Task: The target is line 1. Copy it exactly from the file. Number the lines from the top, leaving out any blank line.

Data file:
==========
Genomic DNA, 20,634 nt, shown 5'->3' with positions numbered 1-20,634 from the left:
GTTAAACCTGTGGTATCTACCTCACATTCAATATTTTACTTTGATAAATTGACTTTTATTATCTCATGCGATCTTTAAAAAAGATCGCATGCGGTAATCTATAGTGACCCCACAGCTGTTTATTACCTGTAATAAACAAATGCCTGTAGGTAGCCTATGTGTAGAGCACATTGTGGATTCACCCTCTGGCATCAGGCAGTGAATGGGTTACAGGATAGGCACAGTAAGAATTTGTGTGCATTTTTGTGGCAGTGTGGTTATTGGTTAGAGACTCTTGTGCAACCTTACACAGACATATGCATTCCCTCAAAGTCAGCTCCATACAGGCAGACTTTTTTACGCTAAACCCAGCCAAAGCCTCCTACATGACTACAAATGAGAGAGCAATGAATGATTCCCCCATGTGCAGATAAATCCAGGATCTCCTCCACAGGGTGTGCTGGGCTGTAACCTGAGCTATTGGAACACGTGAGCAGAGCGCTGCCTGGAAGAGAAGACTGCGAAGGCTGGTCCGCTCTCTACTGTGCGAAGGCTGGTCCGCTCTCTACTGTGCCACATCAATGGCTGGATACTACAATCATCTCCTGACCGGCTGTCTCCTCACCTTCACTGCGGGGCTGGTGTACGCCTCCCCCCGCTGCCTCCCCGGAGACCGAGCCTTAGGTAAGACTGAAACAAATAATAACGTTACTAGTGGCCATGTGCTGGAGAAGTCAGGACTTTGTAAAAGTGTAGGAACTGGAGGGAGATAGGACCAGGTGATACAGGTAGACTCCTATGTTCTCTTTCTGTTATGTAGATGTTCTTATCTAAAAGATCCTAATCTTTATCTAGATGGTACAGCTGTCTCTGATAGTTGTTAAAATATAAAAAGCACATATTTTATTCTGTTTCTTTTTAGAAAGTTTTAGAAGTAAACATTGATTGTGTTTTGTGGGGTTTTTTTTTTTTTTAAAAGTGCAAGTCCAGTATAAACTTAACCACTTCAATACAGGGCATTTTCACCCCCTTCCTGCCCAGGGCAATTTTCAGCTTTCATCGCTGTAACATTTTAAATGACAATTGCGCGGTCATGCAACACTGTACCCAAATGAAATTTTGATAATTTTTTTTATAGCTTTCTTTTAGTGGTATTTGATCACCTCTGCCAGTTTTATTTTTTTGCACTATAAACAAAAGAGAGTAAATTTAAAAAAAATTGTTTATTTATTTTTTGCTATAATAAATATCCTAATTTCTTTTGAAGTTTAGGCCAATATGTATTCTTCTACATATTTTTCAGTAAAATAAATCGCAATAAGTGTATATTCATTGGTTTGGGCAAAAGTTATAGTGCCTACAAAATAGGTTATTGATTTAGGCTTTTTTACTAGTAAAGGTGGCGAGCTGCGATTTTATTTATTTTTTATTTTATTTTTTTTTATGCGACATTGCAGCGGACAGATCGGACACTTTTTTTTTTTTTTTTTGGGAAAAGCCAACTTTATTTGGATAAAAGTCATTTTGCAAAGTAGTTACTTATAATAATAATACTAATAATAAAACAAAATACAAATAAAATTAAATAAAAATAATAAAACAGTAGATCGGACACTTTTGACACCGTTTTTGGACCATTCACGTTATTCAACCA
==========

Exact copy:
Genomic DNA, 20,634 nt, shown 5'->3' with positions numbered 1-20,634 from the left: